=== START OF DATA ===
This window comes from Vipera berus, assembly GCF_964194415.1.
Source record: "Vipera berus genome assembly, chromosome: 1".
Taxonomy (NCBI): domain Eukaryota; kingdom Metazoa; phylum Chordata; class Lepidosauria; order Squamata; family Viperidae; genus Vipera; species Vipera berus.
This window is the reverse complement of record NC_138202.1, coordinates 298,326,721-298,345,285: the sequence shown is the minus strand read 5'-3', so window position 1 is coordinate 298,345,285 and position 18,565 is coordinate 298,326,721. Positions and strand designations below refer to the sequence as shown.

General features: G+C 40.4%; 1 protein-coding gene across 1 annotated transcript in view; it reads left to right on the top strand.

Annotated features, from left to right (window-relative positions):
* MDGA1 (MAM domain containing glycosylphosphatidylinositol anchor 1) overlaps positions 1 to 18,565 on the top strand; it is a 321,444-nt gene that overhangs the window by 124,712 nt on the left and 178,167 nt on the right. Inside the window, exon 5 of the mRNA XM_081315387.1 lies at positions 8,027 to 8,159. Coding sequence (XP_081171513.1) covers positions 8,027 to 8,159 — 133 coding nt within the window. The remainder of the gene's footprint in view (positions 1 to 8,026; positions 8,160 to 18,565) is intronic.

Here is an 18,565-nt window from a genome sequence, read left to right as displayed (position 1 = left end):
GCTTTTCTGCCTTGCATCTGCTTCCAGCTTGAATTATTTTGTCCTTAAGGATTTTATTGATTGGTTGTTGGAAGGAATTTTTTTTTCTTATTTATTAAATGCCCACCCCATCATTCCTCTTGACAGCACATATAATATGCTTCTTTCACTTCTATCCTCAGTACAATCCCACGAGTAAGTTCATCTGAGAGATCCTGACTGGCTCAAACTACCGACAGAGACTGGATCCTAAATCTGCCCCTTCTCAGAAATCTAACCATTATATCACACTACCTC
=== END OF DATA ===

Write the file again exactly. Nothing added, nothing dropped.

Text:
This window comes from Vipera berus, assembly GCF_964194415.1.
Source record: "Vipera berus genome assembly, chromosome: 1".
Taxonomy (NCBI): domain Eukaryota; kingdom Metazoa; phylum Chordata; class Lepidosauria; order Squamata; family Viperidae; genus Vipera; species Vipera berus.
This window is the reverse complement of record NC_138202.1, coordinates 298,326,721-298,345,285: the sequence shown is the minus strand read 5'-3', so window position 1 is coordinate 298,345,285 and position 18,565 is coordinate 298,326,721. Positions and strand designations below refer to the sequence as shown.

General features: G+C 40.4%; 1 protein-coding gene across 1 annotated transcript in view; it reads left to right on the top strand.

Annotated features, from left to right (window-relative positions):
* MDGA1 (MAM domain containing glycosylphosphatidylinositol anchor 1) overlaps positions 1 to 18,565 on the top strand; it is a 321,444-nt gene that overhangs the window by 124,712 nt on the left and 178,167 nt on the right. Inside the window, exon 5 of the mRNA XM_081315387.1 lies at positions 8,027 to 8,159. Coding sequence (XP_081171513.1) covers positions 8,027 to 8,159 — 133 coding nt within the window. The remainder of the gene's footprint in view (positions 1 to 8,026; positions 8,160 to 18,565) is intronic.

Here is an 18,565-nt window from a genome sequence, read left to right as displayed (position 1 = left end):
GCTTTTCTGCCTTGCATCTGCTTCCAGCTTGAATTATTTTGTCCTTAAGGATTTTATTGATTGGTTGTTGGAAGGAATTTTTTTTTCTTATTTATTAAATGCCCACCCCATCATTCCTCTTGACAGCACATATAATATGCTTCTTTCACTTCTATCCTCAGTACAATCCCACGAGTAAGTTCATCTGAGAGATCCTGACTGGCTCAAACTACCGACAGAGACTGGATCCTAAATCTGCCCCTTCTCAGAAATCTAACCATTATATCACACTACCTC